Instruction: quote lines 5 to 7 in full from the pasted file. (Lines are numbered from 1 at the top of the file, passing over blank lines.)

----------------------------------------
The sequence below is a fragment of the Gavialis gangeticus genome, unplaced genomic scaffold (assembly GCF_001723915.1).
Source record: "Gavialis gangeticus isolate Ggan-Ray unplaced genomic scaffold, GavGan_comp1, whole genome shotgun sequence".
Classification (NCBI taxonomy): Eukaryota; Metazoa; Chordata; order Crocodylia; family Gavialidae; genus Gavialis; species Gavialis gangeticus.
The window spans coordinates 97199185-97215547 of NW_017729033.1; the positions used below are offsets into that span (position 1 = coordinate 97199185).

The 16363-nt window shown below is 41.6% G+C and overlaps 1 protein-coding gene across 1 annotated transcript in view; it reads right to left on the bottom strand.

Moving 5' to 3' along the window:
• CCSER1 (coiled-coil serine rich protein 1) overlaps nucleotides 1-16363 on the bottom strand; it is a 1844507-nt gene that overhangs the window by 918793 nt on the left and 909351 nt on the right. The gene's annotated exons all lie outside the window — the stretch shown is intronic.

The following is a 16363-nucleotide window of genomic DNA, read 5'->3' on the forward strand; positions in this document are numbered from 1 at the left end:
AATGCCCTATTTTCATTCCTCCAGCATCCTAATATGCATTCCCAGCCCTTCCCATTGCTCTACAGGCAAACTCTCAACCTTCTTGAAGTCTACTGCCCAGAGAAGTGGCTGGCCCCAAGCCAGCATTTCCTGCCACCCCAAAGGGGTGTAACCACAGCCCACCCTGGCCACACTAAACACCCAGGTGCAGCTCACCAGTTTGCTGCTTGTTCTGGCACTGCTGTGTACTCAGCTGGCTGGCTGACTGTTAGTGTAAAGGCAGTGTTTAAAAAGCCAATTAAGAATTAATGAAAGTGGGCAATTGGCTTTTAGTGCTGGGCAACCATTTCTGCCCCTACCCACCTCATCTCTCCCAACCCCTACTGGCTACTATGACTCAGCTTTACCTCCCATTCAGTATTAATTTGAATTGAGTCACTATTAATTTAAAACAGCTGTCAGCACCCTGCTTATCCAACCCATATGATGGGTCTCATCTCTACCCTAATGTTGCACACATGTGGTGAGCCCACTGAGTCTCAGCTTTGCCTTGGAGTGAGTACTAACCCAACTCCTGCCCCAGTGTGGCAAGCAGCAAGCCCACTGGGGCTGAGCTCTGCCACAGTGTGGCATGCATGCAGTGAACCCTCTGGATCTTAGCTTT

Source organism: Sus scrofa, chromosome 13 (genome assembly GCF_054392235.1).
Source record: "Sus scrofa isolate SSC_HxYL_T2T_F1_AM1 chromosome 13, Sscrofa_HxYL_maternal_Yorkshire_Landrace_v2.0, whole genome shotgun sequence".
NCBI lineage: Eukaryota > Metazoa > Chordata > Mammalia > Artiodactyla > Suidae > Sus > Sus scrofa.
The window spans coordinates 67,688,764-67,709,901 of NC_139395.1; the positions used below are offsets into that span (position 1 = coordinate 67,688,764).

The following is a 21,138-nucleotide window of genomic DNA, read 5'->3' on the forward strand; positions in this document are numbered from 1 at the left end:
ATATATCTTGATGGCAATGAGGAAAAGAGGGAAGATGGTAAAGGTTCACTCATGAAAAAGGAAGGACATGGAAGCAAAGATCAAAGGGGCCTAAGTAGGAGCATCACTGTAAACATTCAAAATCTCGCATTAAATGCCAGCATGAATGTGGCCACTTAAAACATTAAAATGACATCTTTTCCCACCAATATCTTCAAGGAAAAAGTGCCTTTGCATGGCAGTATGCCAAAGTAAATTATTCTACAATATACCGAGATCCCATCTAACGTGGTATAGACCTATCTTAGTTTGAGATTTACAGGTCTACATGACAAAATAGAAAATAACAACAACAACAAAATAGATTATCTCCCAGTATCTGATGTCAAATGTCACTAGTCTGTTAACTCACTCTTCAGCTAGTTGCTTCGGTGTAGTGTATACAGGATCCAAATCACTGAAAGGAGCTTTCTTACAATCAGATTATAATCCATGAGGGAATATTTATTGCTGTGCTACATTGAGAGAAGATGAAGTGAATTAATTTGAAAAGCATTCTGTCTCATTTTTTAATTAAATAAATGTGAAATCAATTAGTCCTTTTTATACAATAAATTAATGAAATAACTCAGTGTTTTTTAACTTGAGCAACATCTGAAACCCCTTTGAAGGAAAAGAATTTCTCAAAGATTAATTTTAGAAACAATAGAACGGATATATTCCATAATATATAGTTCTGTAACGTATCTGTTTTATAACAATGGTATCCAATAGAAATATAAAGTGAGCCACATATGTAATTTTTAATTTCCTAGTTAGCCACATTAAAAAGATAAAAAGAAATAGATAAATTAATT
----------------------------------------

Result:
The 16363-nt window shown below is 41.6% G+C and overlaps 1 protein-coding gene across 1 annotated transcript in view; it reads right to left on the bottom strand.

Moving 5' to 3' along the window:
• CCSER1 (coiled-coil serine rich protein 1) overlaps nucleotides 1-16363 on the bottom strand; it is a 1844507-nt gene that overhangs the window by 918793 nt on the left and 909351 nt on the right. The gene's annotated exons all lie outside the window — the stretch shown is intronic.